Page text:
Food truck supporters expressed concerns at a meeting in Durham City Hall on Monday night about proposed new rules that could limit mobile vendors.
The city is revising regulations to address concerns of vendors, restaurant owners who don’t want mobile vendors on their doorstep and special-event holders, said Grace Smith of the City-County Planning Department.
The Durham Alliance for Food Innovation and Entrepreneurship, which food truck owners established to provide information about the regulations, applauded consolidating the rules for mobile vending and eliminating a requirement that vendors move their vehicle 60 feet every 15 minutes.
It expressed concerns about other changes, such as:
• Preventing food vendors from setting up on public property, such as parks and rights-of-way, within 50 feet of a restaurant without the permission of the business. The exclusion does not include private property. The initial ordinance prevented food vendors from setting up on public property within 100 feet of a restaurant, but city officials shortened the distance to 50 feet Monday.
• Establishing a Durham Central Park Exclusionary Zone, which prevents food vendors from setting up at or near Central Park whenever the farmer’s market is in session. On Monday it was announced that regulation had been removed.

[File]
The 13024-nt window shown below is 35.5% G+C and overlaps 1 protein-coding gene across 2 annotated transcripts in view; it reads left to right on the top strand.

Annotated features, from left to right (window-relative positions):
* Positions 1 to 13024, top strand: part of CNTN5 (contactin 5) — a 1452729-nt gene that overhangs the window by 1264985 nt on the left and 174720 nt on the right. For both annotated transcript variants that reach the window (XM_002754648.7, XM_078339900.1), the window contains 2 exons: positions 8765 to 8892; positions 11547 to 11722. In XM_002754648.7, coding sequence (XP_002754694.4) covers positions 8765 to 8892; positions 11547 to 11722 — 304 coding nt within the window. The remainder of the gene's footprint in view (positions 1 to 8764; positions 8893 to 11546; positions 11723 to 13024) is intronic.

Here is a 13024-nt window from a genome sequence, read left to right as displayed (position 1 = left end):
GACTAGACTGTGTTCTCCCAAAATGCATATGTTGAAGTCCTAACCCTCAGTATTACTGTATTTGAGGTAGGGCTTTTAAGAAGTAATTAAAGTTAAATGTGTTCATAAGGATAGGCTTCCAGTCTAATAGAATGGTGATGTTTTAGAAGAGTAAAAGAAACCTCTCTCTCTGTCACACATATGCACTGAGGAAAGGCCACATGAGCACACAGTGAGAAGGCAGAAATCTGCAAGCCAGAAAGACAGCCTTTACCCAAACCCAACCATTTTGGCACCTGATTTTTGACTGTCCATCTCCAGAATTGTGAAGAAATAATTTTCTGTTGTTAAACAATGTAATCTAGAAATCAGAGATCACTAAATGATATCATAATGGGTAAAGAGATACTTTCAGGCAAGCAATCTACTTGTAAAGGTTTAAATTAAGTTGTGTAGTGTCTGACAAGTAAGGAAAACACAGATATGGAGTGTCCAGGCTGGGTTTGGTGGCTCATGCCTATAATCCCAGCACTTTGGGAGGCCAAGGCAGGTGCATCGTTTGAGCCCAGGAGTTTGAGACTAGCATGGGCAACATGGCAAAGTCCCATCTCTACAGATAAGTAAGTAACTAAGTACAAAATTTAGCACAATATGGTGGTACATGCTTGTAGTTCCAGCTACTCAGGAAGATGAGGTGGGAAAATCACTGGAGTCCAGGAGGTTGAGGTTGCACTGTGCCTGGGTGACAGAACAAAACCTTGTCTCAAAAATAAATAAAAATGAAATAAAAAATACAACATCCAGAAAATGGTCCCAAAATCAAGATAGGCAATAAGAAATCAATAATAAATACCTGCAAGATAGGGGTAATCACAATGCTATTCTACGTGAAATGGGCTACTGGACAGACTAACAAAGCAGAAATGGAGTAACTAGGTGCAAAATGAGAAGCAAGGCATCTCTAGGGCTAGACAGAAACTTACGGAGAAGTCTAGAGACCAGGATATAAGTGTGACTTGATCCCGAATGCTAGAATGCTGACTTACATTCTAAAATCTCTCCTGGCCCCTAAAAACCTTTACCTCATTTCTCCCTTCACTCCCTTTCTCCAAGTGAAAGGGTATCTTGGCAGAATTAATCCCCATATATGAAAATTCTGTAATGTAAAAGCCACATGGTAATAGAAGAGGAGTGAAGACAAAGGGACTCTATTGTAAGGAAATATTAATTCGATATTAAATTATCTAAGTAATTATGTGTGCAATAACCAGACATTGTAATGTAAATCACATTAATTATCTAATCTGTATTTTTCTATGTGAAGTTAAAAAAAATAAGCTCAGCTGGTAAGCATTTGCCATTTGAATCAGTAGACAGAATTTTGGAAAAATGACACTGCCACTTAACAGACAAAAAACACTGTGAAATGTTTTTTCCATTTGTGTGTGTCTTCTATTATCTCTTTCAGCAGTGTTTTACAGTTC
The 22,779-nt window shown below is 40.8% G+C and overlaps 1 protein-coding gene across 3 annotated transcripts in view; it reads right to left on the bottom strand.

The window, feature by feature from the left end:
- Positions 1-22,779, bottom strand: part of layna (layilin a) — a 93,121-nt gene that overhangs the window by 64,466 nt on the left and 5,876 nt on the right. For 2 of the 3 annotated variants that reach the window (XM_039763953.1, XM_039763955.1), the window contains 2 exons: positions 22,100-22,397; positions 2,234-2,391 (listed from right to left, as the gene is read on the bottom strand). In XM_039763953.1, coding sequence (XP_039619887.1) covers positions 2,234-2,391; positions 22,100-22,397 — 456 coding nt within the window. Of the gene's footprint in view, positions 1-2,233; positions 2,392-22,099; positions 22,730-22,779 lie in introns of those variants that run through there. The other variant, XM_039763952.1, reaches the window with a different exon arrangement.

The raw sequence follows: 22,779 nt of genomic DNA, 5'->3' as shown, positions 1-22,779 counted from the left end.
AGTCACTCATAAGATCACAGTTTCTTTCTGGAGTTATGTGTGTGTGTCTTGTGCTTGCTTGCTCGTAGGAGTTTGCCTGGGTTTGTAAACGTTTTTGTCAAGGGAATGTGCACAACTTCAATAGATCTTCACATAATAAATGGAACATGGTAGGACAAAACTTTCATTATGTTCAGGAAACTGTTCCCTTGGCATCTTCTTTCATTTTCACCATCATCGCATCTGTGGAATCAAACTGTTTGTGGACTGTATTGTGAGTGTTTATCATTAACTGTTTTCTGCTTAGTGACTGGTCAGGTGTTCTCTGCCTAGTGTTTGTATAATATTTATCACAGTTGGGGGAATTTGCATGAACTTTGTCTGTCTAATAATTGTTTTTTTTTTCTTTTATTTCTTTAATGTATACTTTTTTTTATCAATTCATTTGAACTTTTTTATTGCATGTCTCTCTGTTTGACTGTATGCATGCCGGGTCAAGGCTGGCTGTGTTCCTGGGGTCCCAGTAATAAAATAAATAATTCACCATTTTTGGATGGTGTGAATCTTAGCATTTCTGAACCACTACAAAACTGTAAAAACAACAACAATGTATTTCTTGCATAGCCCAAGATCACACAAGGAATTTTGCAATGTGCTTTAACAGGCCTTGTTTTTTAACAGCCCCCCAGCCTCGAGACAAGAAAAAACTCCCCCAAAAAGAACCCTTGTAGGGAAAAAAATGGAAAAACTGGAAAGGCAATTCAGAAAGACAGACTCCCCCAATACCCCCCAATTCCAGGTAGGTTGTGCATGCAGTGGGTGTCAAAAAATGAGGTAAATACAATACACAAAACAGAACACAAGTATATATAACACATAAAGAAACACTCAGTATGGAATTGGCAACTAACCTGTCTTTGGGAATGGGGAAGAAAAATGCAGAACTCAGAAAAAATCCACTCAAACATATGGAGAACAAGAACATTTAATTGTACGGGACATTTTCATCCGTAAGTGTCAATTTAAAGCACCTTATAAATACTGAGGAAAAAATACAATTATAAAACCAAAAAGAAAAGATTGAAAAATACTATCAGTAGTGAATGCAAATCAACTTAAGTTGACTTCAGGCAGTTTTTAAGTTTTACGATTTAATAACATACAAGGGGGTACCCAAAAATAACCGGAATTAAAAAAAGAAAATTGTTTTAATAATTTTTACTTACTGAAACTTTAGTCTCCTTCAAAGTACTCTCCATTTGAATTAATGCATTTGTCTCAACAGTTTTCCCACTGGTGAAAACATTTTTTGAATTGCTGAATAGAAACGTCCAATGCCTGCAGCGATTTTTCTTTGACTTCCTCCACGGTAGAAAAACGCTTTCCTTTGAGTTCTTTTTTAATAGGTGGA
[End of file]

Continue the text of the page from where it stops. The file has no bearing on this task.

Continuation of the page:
• Limiting where food trucks can set up downtown, including within 300 feet of Five Points, CCB Plaza, the corner of Mangum and Parrish or any other city-owned or controlled property when that space is permitted for special events. City officials stressed Monday night the 300 feet was a maximum area.
• Limiting food trucks to one parking space where parking spaces are designated.
Most of the comments from the overflow crowd at Monday’s night’s information session centered on concerns that the rules limit truck locations and create an unfair advantage for brick-and-mortar restaurants.
Nick Johnson, co-owner of the Cookery, said exclusionary zones blur the lines the between public and private property.
“If it is public right of way it is as much mine as it is yours, as it is anywhere else,” he said.
Next steps include city staffers going back and revising the proposed ordinance based on the feedback, presenting that new draft to the public and then eventually making a presentation to the City Council, which will ultimately have to approve the changes.
However, City-County Planning Director Steve Medlin stressed that he doesn’t expect the proposed ordinance to reach the City Council until the fall, at the earliest.
In Raleigh and Chapel Hill, meanwhile, elected leaders are considering loosening their food truck rules.
Nine months after passing the city’s first food truck policy, Raleigh has issued permits to just 18 food trucks to set up in a total of 11 locations.
In Chapel Hill, no truck operators had applied as of late June.
Staff writer Matt Garfield contributed to this story.